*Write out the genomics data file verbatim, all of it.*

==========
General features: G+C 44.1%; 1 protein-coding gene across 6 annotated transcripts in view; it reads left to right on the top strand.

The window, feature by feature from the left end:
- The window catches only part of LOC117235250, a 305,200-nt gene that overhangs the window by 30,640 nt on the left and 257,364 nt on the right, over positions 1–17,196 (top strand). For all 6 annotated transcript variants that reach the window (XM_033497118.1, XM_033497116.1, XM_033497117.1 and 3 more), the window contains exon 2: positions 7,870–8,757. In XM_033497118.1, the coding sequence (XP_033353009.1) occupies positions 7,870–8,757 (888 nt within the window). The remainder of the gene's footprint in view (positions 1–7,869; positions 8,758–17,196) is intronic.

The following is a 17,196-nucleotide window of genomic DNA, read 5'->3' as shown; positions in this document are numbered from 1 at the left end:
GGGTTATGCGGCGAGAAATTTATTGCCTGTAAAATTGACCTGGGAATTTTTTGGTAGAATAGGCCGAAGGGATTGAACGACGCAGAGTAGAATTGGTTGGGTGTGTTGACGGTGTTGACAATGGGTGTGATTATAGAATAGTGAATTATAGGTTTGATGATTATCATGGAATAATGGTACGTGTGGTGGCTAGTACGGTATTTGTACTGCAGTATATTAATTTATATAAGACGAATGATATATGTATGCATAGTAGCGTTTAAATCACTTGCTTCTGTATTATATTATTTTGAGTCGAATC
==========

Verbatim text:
General features: G+C 44.1%; 1 protein-coding gene across 6 annotated transcripts in view; it reads left to right on the top strand.

The window, feature by feature from the left end:
- The window catches only part of LOC117235250, a 305,200-nt gene that overhangs the window by 30,640 nt on the left and 257,364 nt on the right, over positions 1–17,196 (top strand). For all 6 annotated transcript variants that reach the window (XM_033497118.1, XM_033497116.1, XM_033497117.1 and 3 more), the window contains exon 2: positions 7,870–8,757. In XM_033497118.1, the coding sequence (XP_033353009.1) occupies positions 7,870–8,757 (888 nt within the window). The remainder of the gene's footprint in view (positions 1–7,869; positions 8,758–17,196) is intronic.

The following is a 17,196-nucleotide window of genomic DNA, read 5'->3' as shown; positions in this document are numbered from 1 at the left end:
GGGTTATGCGGCGAGAAATTTATTGCCTGTAAAATTGACCTGGGAATTTTTTGGTAGAATAGGCCGAAGGGATTGAACGACGCAGAGTAGAATTGGTTGGGTGTGTTGACGGTGTTGACAATGGGTGTGATTATAGAATAGTGAATTATAGGTTTGATGATTATCATGGAATAATGGTACGTGTGGTGGCTAGTACGGTATTTGTACTGCAGTATATTAATTTATATAAGACGAATGATATATGTATGCATAGTAGCGTTTAAATCACTTGCTTCTGTATTATATTATTTTGAGTCGAATC